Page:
How to Install a Sliding Gate Motor

Normally to install a sliding gate motor (Operator) you'd follow the instructions that came with it but if these are in a foreign language or are so badly written they may as well be, then this page is here to help! 

Safety 

If a push button, key switch or Digital Keypad is installed to open the gate, they should be within sight of the gate but not placed so the user will be tempted to reach through the gate to open it.

Double swing gates should have a delay between left and right hand panels closing because if they close at the same time and a small child gets in between them they could be crushed.  If each side closes at a different time then this cannot happen as the forces applied are much less.  

Type of Use

Gate motors are rated for residential or commercial use.  Residential motors are intended for one residence that gets used only a few times a day although a good quality residential motor will work fine for up to four residences sharing one gate or up to 60 operations per day on average.

If more than one residence is sharing a gate then it is necessary to use the Auto-close feature with access controls set to Open only mode (or condominium mode) so the gate will only close after a time delay. Point to Point Photo Electric Safety Beams (Photocells) should be installed to prevent the gate closing on a vehicle.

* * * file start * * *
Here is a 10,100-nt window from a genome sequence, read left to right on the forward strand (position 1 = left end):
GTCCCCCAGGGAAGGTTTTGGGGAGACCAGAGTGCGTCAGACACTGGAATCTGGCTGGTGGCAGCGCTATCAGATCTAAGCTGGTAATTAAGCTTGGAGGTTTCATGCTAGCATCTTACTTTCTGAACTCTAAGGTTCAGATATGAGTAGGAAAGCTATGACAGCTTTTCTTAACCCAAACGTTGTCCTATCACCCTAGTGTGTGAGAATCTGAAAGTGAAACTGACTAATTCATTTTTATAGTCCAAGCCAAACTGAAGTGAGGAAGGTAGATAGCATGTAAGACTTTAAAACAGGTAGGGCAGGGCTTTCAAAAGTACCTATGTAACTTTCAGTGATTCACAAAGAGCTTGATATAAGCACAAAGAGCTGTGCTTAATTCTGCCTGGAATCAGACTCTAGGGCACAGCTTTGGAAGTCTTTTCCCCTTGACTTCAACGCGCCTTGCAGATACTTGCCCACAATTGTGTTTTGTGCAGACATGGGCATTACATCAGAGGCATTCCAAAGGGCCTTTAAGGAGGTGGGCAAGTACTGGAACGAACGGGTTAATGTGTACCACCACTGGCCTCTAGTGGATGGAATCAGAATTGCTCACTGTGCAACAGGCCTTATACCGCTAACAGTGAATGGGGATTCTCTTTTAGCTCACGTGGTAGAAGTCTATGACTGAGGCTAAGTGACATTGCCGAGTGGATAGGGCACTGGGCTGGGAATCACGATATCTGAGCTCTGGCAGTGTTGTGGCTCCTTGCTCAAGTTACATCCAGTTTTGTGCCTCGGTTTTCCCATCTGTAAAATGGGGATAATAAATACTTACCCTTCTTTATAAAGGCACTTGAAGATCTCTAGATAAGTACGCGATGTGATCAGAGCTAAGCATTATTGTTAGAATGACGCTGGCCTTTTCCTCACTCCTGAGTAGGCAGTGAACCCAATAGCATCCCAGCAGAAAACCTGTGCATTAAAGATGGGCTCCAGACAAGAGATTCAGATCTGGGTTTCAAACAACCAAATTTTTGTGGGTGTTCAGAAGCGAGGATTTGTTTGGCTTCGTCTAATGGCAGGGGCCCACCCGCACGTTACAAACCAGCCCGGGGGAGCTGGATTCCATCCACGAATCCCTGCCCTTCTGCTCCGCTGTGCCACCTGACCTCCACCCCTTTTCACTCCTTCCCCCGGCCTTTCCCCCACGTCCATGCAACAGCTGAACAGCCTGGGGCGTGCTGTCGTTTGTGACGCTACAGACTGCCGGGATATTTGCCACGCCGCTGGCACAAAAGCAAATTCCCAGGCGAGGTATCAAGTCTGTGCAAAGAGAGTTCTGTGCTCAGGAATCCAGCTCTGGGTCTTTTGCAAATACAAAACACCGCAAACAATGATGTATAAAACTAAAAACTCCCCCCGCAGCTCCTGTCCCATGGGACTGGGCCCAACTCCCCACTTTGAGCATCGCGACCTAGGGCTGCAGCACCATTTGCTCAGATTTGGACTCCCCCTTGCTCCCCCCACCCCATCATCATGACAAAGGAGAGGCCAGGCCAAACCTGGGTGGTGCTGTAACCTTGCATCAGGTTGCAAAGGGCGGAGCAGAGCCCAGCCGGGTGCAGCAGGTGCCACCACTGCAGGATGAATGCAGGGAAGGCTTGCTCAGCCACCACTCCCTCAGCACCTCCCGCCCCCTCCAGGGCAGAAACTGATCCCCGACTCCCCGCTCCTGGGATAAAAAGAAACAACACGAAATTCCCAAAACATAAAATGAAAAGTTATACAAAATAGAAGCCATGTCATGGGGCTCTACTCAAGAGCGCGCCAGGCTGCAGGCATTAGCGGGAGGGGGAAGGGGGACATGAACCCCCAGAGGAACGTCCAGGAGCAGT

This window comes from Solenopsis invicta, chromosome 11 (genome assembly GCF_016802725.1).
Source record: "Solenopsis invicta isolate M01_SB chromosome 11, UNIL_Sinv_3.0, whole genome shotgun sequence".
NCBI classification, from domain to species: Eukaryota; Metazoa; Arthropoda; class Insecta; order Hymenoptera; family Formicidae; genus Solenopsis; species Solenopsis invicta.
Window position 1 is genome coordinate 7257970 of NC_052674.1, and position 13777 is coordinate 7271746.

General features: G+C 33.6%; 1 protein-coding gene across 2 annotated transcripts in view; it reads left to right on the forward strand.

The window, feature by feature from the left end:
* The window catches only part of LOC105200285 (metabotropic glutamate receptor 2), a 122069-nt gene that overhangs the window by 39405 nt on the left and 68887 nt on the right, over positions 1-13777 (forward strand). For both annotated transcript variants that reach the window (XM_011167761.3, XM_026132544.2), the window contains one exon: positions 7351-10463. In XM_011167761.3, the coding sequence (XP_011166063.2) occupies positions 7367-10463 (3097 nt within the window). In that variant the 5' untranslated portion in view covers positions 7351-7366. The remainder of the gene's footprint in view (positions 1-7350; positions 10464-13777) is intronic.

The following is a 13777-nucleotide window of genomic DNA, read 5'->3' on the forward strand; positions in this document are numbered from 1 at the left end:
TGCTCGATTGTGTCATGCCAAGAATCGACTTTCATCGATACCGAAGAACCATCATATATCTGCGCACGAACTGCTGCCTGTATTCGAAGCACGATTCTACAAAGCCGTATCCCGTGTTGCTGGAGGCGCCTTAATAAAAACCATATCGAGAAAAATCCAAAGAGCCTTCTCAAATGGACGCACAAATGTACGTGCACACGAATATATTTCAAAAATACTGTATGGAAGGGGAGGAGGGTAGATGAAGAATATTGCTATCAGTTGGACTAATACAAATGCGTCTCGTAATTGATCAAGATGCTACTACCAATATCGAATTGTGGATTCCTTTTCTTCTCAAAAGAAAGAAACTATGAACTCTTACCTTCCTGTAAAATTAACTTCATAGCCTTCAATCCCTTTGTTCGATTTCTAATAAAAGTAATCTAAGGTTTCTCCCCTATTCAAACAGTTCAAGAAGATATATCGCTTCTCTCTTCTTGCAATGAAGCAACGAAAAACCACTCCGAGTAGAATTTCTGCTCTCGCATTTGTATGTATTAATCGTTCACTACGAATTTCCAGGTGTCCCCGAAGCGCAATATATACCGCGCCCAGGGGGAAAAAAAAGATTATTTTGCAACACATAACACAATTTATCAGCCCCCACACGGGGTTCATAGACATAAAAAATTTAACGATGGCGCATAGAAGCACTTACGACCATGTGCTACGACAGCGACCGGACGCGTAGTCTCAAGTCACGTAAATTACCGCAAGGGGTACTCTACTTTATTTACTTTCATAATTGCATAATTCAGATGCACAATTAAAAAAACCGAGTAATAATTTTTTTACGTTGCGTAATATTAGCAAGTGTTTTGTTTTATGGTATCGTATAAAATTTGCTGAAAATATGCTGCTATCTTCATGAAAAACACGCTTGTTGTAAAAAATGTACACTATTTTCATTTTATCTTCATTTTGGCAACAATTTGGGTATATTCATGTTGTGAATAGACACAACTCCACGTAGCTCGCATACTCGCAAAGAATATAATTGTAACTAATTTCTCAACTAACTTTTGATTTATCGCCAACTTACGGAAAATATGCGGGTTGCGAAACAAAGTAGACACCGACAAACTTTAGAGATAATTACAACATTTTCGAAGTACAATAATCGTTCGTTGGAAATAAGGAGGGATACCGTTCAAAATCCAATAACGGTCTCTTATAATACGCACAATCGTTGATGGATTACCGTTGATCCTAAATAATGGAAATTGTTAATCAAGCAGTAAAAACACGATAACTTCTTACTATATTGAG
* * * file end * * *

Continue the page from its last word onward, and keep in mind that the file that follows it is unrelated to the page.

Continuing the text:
... more on Photocells

For Gated Communities where traffic can be up to 300 operations a day a Commercially rated gate motor is necessary as a residential motor will wear out very quickly.  There's also other considerations such as peak traffic flow, controlling access.

... more on Automatic Gates for Gated Communities

Gates for Commercial premises don't necessarily need a commercially rated motor, if the gate is only to be opened in the morning automatically with a timer then closed at night then it's not getting a lot of use and so long as the motor is large enough for the gate a residential motor will do.  Although if the gate is exposed to a lot of public foot traffic, steps may need to be taken to make the motor more vandal proof ie. a metal cage put over it.  If the gate gets a lot of use then a Commercially rated motor is required.

... more on Automatic Gates for Commercial Gates

Power Options

A majority of motors available need to plug into a power point at the gate or can be hard wired to mains power.  Some motors have a Low Voltage Power Option where they plug in away from the gate and low voltage cable only is required to the gate, which can be much more economic than installing mains voltage and they come with a battery back up so you don't need to worry if there's a power failure.  A third option is Solar Powered although it's best to stick with a motor designed specifically for Solar Power for reliable operation.

... more on Power Options for Automatic Gates

Installing Cabling 

For mains power to be run out to the gate it needs to be trenched 600mm down in most area's, you'll need to get your local electrician to take care of installing mains power cabling.  For low voltage cable including cables for a second motor and accessories you can do this yourself.

... more on Installing Low Voltage Cable

Motor Rating